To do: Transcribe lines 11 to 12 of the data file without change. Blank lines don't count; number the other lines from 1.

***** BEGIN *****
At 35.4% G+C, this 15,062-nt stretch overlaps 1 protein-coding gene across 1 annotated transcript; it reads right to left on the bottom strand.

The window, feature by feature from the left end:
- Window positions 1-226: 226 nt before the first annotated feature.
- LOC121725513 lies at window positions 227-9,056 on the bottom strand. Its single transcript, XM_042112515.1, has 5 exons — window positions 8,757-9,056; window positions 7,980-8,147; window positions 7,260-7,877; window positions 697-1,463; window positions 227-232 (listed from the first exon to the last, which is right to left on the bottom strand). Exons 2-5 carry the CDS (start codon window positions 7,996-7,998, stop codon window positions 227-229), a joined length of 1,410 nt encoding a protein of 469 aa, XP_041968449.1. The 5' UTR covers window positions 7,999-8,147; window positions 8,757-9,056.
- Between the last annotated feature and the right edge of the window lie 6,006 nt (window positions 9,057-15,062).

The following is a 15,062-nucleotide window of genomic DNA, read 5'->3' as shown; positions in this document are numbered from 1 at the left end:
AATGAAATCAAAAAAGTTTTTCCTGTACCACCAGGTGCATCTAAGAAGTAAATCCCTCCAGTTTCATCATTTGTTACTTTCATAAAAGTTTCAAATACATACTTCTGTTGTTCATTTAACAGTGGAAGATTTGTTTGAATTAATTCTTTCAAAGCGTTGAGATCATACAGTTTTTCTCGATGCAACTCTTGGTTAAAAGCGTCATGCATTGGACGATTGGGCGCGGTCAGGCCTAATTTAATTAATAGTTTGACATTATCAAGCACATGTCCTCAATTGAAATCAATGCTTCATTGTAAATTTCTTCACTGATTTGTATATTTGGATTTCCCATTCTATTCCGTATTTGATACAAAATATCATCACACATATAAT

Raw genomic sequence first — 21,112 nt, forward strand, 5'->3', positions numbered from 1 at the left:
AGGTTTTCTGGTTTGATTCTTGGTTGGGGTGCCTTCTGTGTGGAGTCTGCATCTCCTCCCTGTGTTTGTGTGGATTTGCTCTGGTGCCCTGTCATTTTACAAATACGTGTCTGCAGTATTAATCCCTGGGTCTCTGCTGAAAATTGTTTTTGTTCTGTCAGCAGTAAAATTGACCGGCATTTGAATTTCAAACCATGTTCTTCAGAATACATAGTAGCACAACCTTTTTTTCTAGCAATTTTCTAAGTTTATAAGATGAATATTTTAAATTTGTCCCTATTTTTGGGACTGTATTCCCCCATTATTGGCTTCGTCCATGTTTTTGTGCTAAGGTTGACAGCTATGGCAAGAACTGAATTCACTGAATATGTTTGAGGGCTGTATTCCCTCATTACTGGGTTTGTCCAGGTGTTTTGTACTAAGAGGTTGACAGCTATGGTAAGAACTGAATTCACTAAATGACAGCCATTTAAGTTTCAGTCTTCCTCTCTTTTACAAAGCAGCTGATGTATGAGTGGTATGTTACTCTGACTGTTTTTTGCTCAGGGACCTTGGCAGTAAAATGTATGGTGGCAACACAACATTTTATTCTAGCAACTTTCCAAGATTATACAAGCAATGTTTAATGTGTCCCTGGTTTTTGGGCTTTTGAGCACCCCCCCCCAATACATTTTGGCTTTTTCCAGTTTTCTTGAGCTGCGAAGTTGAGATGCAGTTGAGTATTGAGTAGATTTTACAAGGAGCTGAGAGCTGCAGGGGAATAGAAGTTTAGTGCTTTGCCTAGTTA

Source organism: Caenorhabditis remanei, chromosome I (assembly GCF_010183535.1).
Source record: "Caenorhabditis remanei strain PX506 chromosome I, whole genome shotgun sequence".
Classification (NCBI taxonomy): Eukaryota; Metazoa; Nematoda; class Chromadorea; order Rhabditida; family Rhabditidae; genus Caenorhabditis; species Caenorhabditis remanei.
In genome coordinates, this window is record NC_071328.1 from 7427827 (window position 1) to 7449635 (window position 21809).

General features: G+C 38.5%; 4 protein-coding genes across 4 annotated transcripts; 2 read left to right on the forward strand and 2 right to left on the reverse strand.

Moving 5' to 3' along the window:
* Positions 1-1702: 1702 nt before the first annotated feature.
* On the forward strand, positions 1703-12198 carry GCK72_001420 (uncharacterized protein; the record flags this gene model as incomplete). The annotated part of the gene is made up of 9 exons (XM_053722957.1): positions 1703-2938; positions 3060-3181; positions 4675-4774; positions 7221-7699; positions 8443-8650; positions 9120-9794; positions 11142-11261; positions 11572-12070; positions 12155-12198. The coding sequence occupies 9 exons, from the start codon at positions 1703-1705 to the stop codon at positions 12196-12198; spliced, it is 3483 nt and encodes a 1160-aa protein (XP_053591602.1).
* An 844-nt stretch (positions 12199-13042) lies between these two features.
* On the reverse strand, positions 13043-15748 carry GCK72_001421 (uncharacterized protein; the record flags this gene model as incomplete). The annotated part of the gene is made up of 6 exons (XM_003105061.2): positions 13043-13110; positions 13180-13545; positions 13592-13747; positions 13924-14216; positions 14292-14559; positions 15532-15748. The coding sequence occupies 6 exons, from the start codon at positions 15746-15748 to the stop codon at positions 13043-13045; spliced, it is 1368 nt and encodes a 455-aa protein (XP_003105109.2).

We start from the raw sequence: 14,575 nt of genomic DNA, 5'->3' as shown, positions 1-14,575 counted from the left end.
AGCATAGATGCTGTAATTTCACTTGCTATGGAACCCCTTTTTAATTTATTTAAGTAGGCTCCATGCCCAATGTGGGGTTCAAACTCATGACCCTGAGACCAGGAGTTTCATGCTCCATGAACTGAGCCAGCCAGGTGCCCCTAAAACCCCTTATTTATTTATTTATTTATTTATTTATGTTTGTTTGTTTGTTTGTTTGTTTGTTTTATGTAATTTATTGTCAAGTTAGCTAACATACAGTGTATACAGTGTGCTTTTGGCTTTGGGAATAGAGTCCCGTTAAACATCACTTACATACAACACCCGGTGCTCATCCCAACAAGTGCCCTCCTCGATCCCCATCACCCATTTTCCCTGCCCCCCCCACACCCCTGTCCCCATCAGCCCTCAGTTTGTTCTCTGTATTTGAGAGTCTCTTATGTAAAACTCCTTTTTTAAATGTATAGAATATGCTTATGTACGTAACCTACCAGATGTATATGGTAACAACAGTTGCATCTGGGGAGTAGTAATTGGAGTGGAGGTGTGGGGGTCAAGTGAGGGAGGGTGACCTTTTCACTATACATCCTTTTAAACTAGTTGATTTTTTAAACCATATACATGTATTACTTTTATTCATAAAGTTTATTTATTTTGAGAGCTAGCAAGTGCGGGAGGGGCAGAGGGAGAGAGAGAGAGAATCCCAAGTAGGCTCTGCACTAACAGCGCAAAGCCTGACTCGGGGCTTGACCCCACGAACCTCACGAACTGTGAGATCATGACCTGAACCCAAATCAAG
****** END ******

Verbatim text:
Source record: "Caenorhabditis remanei strain PX506 chromosome I, whole genome shotgun sequence".
Classification (NCBI taxonomy): Eukaryota; Metazoa; Nematoda; class Chromadorea; order Rhabditida; family Rhabditidae; genus Caenorhabditis; species Caenorhabditis remanei.